CARES Act Impact on Retirement & Tax Planning
On March 27, 2020, President Trump signed into law the Coronavirus Aid Relief and Economic Security Act (the “CARES Act”) to protect and support American businesses, hospitals, and individuals in response to the faltering U.S. economy. Several provisions in the CARES Act affect retirement and tax planning, including implications for required minimum distributions, 401(k) loans, distribution exceptions, Social Security benefits, and charitable giving. The following is a summary of these key provisions:
> Waiver of required minimum distributions (“RMDs”) – The Act waives RMDs for 2020 from retirement accounts, including IRAs, 401(k)s, inherited IRAs, 403(b)s, and 457(b)s. This enables retirees to keep their funds invested rather than having to withdraw money during this time of market turbulence and economic uncertainty.
> Expansion of 401(k) loans in two ways:
1) Many 401(k) and other defined contribution plans permit participant loans of up to the lesser of $50,000 or 50% of the vested account balance. The CARES Act increases the loan limit to the lesser of $100,000 or 100% of the vested account balance. This provision applies to loans made between March 27th and September 23rd of this year.
2) Furthermore, the CARES Act gives people an extra year to pay back their loans if 2020 was one of the five years for their outstanding loan repayment, essentially creating a six-year repayment period with no more payments due in 2020. Please note that you should confirm with your plan provider before assuming that these provisions apply to you.
> COVID-related distribution exception – “Qualified Individuals” (see definition below*) may receive up to $100,000 of their vested account balance without incurring penalties, even if they are younger than age 59 ½.
- Participants have the option of pro-rating the amount of the distribution included as taxable income over a 3-year period, and distributions may be repaid to the plan (or other qualified retirement plan or IRA) within a 3-year period.
- The $100,000 is cumulative across all plans offered by an employer or members of a control group.
- 20% automatic tax withholding is not required.
> Social Security benefit for the self-employed – Typically, employers and employees pay a 6.2% Social Security tax for FICA taxes with a wage base limit of $137,700 in 2020. If you are self-employed, you are required to pay 12.4% as both the employer and the employee. The CARES Act permits employers and the self-employed to delay payment of the 6.2% employer tax until December 31, 2021, when 50% is due, with the remaining 50% due on December 31st, 2022.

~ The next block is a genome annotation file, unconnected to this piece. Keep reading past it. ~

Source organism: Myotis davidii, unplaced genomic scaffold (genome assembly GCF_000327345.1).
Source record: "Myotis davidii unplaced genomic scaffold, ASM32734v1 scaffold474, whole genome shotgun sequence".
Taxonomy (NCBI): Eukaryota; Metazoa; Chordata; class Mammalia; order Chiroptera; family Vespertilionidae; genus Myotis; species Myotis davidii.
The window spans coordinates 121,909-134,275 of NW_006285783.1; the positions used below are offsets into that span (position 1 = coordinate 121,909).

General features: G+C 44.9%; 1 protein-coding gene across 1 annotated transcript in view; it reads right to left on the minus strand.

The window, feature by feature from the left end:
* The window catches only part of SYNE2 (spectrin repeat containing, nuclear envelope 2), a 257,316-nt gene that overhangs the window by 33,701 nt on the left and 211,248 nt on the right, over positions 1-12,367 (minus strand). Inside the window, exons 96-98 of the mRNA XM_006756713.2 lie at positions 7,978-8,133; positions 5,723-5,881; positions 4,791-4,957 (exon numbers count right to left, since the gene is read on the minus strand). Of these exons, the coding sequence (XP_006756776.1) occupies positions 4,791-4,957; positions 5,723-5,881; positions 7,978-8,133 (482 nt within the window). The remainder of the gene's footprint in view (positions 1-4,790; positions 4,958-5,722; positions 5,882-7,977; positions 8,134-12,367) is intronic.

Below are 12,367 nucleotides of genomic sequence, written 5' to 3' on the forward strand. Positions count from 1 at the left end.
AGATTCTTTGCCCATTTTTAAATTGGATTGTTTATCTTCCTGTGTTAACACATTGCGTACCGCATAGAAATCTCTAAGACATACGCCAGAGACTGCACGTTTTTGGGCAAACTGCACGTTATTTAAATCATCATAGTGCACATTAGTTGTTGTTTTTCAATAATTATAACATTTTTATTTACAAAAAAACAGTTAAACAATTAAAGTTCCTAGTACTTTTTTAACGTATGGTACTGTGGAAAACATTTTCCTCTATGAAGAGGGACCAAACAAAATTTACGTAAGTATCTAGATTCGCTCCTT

> Higher limit for charitable giving - The CARES Act permits cash gifts to most public charities of up to 100% of adjusted gross income ("AGI") in 2020 versus the usual limit of 60% of AGI. Therefore, if you are expecting a large taxable event in 2020, such as the sale of a business, this could be a good time to take advantage of the one-time higher AGI limit for cash gifts.
Please consult with your tax advisor and employer/plan provider as appropriate for your specific circumstances.
* A Qualified Individual for is any participant who either:
- is diagnosed with the virus SARS-CoV-2 or with coronavirus disease 2019 (COVID-19) by a test approved by the Centers for Disease Control and Prevention;
- has a spouse or dependent diagnosed with the virus SARS-CoV-2 or with coronavirus disease 2019 (COVID-19);
- experiences adverse financial consequences as a result of being quarantined, being furloughed or laid off or having work hours reduced due to such virus or disease;
- being unable to work due to lack of childcare due to such virus or disease;
- closing or reducing hours of a business owned or operated by the individual due to such virus or disease; or
- other factors as determined by the Secretary of the Treasury (or the Secretary's delegate).
Employers may rely on a participant’s certification that they meet the criteria of a Qualified Individual.